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John Stuart Mill’s On Liberty reflects the ideals of Marquis de Lafayette

Members of the Class of 2011 will be among the first students to participate in the College’s celebration of the 250th anniversary of the Marquis de Lafayette’s birthday through the summer reading in preparation for New Student Orientation Aug. 23-26.

Lafayette is planning a yearlong celebration during 2007-08 in recognition of the life and legacy of the man for whom it is named. Major events will include a lecture series, entitled Lives of Liberty, featuring renowned speakers; a historical exhibit at the Williams Center for the Arts, entitled A Son and his Adoptive Father: The Marquis de Lafayette and George Washington, and a birthday party on Sept. 6.

  • A web site dedicated to the celebration and to the Marquis’ unique connection to the College provides information and updates.

The Class of 2011 summer reading assignment includes John Stuart Mill’s On Liberty and The Subjection of Women, which discusses the nature and limitations of power given to one human being to rule over the rest of society, and the companion book to the A Son and his Adoptive Father exhibit, co-edited by Diane Windham Shaw, special collections librarian and College archivist.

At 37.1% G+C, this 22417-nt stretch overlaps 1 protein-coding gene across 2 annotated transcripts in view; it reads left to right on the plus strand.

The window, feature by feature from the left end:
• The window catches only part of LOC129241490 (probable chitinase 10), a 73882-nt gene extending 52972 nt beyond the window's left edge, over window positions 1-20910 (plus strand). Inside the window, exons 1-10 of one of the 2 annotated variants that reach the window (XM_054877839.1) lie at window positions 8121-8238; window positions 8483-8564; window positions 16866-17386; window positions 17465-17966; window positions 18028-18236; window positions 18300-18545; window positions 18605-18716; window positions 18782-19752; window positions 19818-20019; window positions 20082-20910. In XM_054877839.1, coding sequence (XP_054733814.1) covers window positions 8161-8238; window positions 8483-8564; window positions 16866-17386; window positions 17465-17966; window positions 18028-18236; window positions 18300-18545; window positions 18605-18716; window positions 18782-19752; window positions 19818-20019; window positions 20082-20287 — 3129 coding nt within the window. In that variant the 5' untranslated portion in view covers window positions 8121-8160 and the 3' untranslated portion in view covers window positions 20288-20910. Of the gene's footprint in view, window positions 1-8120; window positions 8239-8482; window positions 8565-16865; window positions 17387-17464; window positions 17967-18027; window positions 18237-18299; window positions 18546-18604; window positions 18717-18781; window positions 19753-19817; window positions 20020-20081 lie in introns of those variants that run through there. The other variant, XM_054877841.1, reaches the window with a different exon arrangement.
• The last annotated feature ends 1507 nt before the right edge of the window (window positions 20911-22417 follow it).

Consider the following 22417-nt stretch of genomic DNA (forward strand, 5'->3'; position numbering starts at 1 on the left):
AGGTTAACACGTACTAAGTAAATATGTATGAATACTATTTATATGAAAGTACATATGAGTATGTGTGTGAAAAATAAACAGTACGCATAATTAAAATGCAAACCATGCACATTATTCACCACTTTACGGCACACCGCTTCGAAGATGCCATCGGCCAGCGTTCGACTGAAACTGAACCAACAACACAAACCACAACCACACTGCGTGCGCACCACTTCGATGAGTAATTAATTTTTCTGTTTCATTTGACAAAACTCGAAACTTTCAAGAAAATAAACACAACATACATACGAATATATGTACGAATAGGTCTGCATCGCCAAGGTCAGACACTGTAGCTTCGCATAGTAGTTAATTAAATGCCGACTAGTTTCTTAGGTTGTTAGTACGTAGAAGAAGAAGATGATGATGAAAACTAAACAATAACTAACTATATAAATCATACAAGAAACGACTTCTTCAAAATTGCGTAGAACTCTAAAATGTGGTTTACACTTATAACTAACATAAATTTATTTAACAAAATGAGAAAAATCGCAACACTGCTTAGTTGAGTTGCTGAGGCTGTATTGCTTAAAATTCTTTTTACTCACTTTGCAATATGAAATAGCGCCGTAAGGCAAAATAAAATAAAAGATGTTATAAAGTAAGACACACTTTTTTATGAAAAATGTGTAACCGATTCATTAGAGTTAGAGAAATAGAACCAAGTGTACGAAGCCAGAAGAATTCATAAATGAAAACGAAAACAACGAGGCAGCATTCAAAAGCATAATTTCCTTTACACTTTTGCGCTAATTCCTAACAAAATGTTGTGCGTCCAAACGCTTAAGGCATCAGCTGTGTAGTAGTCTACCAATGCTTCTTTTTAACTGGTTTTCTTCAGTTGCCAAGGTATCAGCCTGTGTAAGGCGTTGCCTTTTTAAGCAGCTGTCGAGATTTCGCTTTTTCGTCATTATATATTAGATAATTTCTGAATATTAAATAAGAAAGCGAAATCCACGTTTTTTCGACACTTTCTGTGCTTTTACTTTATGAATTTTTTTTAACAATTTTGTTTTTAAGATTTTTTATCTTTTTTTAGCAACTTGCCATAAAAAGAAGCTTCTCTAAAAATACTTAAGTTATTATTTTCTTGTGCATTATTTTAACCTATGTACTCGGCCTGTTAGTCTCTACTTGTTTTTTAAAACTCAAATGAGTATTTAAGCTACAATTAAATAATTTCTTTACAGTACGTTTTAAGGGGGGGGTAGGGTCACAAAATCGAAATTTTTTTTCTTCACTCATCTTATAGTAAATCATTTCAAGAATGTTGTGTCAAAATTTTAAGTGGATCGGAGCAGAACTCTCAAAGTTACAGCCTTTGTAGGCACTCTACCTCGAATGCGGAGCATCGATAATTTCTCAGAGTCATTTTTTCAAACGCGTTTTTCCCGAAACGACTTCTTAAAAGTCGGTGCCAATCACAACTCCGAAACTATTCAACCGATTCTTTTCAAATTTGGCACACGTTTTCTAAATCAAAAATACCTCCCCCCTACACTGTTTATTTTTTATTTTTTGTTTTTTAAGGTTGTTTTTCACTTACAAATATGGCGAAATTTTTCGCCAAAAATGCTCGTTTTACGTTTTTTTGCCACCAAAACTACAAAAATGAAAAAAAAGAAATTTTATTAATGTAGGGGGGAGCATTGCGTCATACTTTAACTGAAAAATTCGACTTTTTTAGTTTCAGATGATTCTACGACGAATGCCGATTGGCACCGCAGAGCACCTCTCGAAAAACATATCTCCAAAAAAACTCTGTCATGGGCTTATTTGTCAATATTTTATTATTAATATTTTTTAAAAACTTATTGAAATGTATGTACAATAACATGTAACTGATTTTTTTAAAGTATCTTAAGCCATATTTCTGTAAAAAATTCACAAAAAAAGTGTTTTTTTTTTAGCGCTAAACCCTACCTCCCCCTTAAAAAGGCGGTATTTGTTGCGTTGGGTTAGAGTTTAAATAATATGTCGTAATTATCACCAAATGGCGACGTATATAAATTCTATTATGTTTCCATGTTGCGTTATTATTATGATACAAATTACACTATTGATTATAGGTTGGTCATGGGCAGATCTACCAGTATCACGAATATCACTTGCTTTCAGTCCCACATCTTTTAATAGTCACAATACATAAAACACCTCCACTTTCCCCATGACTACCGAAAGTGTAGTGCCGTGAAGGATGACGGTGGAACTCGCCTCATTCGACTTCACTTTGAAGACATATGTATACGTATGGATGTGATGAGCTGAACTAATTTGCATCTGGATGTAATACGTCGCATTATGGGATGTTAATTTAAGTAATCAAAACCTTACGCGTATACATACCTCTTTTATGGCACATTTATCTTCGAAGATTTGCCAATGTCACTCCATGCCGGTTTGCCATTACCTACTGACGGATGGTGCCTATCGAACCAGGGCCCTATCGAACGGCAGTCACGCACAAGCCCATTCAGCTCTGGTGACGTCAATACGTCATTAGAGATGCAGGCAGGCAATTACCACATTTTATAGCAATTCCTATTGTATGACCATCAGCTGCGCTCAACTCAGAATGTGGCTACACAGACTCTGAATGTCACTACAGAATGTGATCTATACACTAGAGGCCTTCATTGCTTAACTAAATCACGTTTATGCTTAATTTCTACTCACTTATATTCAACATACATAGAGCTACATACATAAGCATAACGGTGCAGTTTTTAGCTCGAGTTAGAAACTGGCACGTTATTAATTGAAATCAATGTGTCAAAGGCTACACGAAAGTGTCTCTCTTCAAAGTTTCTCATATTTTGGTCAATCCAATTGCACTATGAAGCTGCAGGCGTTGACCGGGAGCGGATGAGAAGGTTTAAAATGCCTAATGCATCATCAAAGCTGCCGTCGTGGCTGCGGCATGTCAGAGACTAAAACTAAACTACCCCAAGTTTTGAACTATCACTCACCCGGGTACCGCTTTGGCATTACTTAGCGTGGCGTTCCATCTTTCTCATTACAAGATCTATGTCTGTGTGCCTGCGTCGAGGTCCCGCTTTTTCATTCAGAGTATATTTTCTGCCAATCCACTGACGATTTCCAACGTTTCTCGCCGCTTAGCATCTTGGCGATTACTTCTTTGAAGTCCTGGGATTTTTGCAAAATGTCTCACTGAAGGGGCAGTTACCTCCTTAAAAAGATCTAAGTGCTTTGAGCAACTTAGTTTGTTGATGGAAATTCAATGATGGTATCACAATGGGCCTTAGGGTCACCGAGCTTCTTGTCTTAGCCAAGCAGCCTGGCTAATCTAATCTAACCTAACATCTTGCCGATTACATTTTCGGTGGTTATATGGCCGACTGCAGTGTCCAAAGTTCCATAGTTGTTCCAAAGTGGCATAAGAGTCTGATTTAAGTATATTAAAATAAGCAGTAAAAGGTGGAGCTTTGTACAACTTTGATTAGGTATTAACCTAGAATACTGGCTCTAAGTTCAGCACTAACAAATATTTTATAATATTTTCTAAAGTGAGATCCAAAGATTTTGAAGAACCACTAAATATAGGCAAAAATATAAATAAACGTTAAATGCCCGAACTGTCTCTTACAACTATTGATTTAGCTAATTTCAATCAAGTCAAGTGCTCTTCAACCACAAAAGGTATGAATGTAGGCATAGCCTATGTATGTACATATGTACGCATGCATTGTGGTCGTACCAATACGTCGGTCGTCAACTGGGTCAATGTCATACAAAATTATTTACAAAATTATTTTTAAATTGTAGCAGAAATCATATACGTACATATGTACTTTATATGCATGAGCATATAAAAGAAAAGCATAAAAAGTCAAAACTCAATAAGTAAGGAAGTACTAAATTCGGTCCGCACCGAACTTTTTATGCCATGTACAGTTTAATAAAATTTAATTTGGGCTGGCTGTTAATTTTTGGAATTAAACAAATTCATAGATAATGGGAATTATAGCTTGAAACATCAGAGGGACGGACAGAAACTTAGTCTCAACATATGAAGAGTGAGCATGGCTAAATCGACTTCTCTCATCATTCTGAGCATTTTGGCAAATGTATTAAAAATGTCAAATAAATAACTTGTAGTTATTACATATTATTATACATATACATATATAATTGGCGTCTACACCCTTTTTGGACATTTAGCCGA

According to Joseph Shieber, assistant professor of philosophy, Mill, like Lafayette, was an outspoken advocate for liberty and human rights. Shieber compiled the student study guide for On Liberty and will also participate in student discussions on the book during orientation.

“Part of the inspiration for choosing Mill’s On Liberty for the 250th anniversary reading came from Mill’s eloquent eulogy published on the occasion of Lafayette’s death,” Shieber comments. “In it, Mill praises Lafayette as ‘the living representative of whatever was best and purest in the spirit, and truest in the traditions of his age.’ Mill writes that the magnitude of Lafayette’s influence was that:

‘of a heroic character: it was the influence of one who, in every situation, and throughout a long life, had done and suffered everything which opportunity had presented itself of doing and suffering for the right, and who was ready to repeat the same course of doing and suffering, or severer one, whenever called upon by duty.’”

During orientation, faculty and students will be involved in two discussions, one entitled “The Liberal Arts in the 21st Century” and the other focusing specifically on Mill’s work. Both will use Mill’s writing to explore the unique opportunities and implications of a liberal arts education.

“My hope is that the sessions will provide object lessons in liberal arts education,” explains Shieber. “In which the students will be led by some of our best teachers into a dialogue on the particular value of liberal arts and how liberal arts colleges exemplify laboratories for the sort of free expression and exchange of ideas extolled by Mill in Chapter two of On Liberty.”

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